8. There is no smoke without fire and it soon becomes evident that Clotet is the preferred candidate. He has limited managerial experience but is an acclaimed coach with an excellent track record, particularly for a man of his relative youth, and Swansea, where he is currently employed, would appear to be a benchmark and exemplar for how Matthew Benham wants his club to set up and play in terms of the quality and style of its football
  9. The situation at Swansea, however is complex, confused and ever changing. Will the manager stay, will he be sacked? Is he being pressurised to make changes in his coaching staff? Will the status quo finally prevail? Is the Chairman willing to allow Clotet to leave or does he want him to stay? Is he looking to extract compensation for him? To a large degree these questions remain unanswered and I am certain that there have been shifting sands over the past couple of weeks
  10. Assuming that Clotet is the man and that he has passed our due diligence (it is of course entirely possible that we have changed our mind too), then it must be a difficult, longwinded and frustrating challenge to firstly persuade him to leave the Premier League and take up the job at Griffin Park and then extract him from his current situation
  11. It would appear that last weekend Brentford believed that this interminable process was near to completion and that we were on the verge of announcing an appointment
  12. Lee Carsley was obviously kept fully updated on the progress of all negotiations and therefore quite reasonably made it clear in his post match interview that he fully expected that the Nottingham Forest match would be his last match in charge
  13. Unfortunately the goalposts changed and what we thought was almost a done deal is no longer the case. Has the change of heart come from Clotet? Has his club decided to hang onto him? Are agents muddying the water? Does his family prefer to stay put rather than move to London? Can we keep compensation and salary costs down to a manageable level and remain within our budgetary constraints? I cannot provide any firm answers to these or any other relevant questions
  14. The bottom line is that what we thought and honestly believed would happen has not yet taken place. Maybe the Clotet deal is dead. Perhaps there will, even now, be a change of heart from whoever is holding things up and he will still be appointed. Highly doubtful, in my opinion
  15. More likely we are on to our next preferred candidate who apparently is the Walsall manager, Dean Smith, and hopefully we will have better luck with him
  16. Second choice does not mean second best. I fully expect that we have identified at least two excellent and ideal candidates for the job either of whom the club would be happy to appoint. For my part I would have liked Clotet for the reasons previously expressed and feel that Smith also has the experience at the coalface to do well and has a football philosophy in line with our own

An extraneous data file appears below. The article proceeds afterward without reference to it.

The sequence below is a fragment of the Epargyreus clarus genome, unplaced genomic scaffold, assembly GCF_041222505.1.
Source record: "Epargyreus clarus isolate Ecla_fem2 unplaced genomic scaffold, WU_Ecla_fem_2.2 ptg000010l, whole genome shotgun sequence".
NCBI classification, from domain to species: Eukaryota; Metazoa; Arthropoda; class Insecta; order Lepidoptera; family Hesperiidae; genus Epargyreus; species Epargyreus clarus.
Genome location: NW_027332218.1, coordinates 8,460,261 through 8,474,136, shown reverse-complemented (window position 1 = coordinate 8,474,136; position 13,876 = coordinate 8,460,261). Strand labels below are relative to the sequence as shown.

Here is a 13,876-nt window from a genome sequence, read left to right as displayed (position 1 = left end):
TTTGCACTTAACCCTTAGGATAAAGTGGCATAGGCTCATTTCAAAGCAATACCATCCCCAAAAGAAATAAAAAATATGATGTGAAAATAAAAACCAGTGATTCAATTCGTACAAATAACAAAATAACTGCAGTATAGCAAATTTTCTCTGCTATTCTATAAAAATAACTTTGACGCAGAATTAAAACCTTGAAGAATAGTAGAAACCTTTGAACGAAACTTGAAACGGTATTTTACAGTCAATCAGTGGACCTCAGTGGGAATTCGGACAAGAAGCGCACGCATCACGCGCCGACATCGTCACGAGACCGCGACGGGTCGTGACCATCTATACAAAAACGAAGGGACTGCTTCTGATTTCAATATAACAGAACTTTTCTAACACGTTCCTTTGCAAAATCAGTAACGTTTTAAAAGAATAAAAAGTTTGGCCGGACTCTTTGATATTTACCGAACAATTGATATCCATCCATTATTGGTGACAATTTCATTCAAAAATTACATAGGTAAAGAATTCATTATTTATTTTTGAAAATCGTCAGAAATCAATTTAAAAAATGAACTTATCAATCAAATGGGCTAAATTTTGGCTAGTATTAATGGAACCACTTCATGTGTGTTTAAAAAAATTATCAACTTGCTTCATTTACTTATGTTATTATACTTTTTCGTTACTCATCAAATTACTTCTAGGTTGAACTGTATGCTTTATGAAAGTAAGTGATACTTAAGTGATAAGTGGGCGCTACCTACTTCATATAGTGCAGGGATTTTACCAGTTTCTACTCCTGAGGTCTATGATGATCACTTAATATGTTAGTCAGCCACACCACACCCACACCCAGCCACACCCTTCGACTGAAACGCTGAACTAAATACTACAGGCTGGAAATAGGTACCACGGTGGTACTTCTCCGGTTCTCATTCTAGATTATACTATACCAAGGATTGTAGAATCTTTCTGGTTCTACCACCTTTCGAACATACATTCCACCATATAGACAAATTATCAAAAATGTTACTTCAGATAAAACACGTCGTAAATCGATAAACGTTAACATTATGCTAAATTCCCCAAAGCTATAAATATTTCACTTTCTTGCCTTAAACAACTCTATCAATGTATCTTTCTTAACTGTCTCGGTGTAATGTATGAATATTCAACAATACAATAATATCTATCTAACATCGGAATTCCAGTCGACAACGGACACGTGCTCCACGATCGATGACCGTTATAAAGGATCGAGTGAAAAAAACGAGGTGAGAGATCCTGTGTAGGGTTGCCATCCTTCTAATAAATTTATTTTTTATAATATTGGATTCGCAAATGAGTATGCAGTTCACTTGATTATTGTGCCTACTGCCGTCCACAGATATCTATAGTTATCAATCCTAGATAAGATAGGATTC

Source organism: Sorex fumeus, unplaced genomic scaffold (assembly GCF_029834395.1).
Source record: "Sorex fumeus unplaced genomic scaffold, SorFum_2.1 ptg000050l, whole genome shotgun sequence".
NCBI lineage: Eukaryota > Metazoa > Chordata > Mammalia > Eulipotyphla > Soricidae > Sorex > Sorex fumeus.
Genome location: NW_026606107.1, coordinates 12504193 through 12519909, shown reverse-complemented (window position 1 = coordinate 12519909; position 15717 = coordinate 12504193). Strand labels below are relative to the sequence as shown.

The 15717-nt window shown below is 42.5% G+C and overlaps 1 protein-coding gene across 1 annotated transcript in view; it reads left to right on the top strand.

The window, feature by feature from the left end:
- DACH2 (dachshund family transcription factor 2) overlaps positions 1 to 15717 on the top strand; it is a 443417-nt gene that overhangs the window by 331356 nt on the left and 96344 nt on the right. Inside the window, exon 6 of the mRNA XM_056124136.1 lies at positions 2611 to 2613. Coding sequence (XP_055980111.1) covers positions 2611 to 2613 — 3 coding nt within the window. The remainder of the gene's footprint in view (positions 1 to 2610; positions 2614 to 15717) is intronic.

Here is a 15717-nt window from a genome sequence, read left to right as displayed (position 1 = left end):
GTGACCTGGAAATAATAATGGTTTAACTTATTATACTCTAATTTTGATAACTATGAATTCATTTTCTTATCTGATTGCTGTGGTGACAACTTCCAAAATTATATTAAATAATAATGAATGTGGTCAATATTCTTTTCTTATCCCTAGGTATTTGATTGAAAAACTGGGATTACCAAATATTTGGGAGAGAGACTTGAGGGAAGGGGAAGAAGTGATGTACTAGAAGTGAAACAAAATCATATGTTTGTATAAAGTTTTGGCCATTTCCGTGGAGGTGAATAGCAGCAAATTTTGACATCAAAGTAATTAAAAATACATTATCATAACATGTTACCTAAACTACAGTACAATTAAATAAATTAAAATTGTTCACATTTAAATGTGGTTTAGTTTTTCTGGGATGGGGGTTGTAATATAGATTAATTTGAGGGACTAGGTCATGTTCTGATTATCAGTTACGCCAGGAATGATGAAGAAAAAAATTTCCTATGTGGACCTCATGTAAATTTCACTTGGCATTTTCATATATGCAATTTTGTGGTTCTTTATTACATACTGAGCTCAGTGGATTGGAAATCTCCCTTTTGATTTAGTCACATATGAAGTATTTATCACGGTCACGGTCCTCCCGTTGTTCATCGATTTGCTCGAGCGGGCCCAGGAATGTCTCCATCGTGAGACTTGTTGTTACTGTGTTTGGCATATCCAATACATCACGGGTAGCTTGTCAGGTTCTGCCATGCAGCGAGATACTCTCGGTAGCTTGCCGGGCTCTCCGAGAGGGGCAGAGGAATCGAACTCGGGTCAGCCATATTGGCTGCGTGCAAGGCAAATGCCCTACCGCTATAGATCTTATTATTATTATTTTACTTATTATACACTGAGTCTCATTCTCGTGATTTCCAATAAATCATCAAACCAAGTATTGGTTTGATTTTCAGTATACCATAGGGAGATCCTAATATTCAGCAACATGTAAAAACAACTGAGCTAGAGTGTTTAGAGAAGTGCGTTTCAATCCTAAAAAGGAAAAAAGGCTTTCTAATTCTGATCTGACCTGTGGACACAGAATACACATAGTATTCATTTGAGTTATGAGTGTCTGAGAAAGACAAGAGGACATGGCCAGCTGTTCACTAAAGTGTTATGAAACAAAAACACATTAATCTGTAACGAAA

17. The only consideration is to get things right this time. We cannot afford another poor appointment if the club is to continue to progress as we fully intend. Thankfully we do not have to make an appointment simply for the sake of doing so and can within reason, take whatever time is necessary
  18. As long, of course, as Lee Carsley continues to play ball and is prepared to hold the fort until the new man is in place. I have no idea if he has set a deadline or if he is willing to remain in charge for an indefinite period as necessary. My gut feeling regarding Lee’s state of mind is that the sooner we are in a position to appoint a new Head Coach the better
  19. I would also add that we are only one of three attractive managerial/head coaching vacancies in West London and it does not appear that either Fulham or Queens Park Rangers are having any more success in getting a deal over the line than we are

I feel that the club has acted entirely responsibly in this entire process and does not deserve the flack that it is receiving from all quarters. Hiring a new manager or head coach is an extremely complex and crucial undertaking. There are so many variables that can change or go wrong. You are dealing with a plethora of individuals, from the candidates themselves, to their agents and representatives. You then have to negotiate with the club and cope with family interests as well. In other words there is a lot of juggling that needs to be done and so much is totally out of your own hands.

I am happy and content that Lee Carsley will remain in charge on Monday and know that he will be fully focused on the task ahead. I also know that the massive amount of work being conducted by the club behind the scenes and under the radar will continue until we are ready to announce the identity of our new Head Coach and I am fully confident that this time it will be the right choice.

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Pure Gold Dust – Peter Lumley’s Brentford Memories – 9/10/15

For the last couple of seasons I have sat in the same row in D Block in the Braemar Road stand as a wonderful hale and hearty, friendly gentleman who has entertained me with many stories of his long years supporting the Bees. Peter Lumley is a man of modesty, charm and obvious intellect and lucidity and it took quite a while before he let slip that he had been for many years a well known and regarded local journalist who covered Brentford on his regular sports beat.